For those who love the thrill of a challenge, fitness trackers are a great way to stay on track with your goals. Not only do fitness trackers give you benchmarks for your progress, they also give you regular reminders for things like movement, drinking water, and more.

However, while fitness trackers can be a valuable tool for your fitness journey, they can also become problematic. If you’re a fan of fitness trackers but are starting to see some negative effects of using them, here are some tips for building a better relationship with these devices.

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1. Listen to your body

For fitness enthusiasts, the thrill of watching the numbers go up can be addicting. Whether it’s calories burned, minutes in the zone, or daily steps, the increasing number can give you a boost.

While it’s always good to develop your ability to do more, it’s also important to listen to your body and notice when it’s time to stop. For example, if you’re on vacation with your family or are having an unusually stressful time at work, it’s okay if you’re tired and don’t meet your fitness goals the next day. If you wear an Apple Watch, check out more tips for managing activity rings on vacation.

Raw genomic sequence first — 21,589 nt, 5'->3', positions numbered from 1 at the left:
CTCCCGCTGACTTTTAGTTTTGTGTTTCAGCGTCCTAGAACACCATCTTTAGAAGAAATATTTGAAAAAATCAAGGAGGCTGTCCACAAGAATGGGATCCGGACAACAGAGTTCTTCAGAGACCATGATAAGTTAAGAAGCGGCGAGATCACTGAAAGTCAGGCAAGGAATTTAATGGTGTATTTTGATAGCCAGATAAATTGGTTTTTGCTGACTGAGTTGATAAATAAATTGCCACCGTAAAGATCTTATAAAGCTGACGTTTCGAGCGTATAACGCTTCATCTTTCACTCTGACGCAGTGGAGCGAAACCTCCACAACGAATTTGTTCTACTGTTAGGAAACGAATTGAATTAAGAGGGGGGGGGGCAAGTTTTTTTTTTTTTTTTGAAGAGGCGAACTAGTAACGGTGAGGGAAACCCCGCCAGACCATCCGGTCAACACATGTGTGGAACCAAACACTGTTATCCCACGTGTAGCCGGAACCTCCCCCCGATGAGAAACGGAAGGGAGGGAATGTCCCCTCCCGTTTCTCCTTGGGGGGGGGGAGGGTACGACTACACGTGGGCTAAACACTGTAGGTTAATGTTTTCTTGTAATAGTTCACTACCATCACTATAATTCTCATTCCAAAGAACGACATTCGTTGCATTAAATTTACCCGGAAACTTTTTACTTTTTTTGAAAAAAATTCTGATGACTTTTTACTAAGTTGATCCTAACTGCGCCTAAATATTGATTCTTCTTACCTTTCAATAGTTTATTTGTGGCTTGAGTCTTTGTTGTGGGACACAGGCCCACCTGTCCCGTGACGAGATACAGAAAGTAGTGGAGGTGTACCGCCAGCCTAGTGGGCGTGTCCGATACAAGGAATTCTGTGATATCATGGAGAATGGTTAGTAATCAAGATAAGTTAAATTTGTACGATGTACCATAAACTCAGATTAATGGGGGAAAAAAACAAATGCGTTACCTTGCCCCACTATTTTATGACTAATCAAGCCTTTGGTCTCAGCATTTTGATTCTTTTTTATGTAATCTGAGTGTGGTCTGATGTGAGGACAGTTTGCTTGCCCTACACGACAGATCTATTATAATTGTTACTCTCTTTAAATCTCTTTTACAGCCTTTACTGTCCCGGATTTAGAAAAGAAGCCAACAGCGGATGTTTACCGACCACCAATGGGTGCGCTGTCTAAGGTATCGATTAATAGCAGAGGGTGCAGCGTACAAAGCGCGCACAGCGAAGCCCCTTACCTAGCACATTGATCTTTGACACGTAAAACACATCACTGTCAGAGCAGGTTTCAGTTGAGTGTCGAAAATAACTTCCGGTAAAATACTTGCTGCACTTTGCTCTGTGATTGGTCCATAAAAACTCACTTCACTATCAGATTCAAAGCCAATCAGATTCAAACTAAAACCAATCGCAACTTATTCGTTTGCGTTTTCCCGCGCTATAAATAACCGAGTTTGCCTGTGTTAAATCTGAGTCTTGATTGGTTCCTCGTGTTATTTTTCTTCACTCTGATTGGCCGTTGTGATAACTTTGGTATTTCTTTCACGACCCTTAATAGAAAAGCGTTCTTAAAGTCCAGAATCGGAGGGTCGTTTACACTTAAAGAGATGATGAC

After all, it might be worth missing your usual step count if it’s because you’re feeling tired after spending an evening with friends you haven’t met in a long time. Although you can force yourself to reach a certain number of steps, it is important to give your body enough time to rest and recover.

While consistency is helpful, learning to listen to your body when things get out of the ordinary is crucial to a lasting fitness journey.

2. Talk with professionals after a fitness break

If you are returning to training after a long hiatus for health or personal reasons, it is recommended that you consult a professional before setting your fitness goals. For example, if you took a long hiatus from the gym because of an injury, get clearance from your physical therapist or doctor before you go back and set unrealistic goals for your wearable fitness.

Athletes returning from a break may be prone to various injuries, as their abilities may have changed. This risk can be exacerbated by fitness trackers reminding them of how strong they were before their involuntary hiatus.

Developing your strength, endurance, and agility after a break can take weeks, months, or even years. Although it can be a frustrating experience, you shouldn’t shock your body by overworking it. Focus on building a sustainable routine and avoiding unnecessary injury risks, so you can get back into a healthy fitness habit.

3. Understand how each body is different

It’s easy to get overwhelmed by constant exposure to Instagram bodies and unrealistic standards. In this world of endless media consumption, you can easily be manipulated by filters, lights, and other editing tricks. It’s important to remember that every body is different, including yours.


Also, if you have medical conditions that cause issues like fatigue or muscle weakness, you can’t expect to have the same fitness tracking goals as a perfectly healthy person.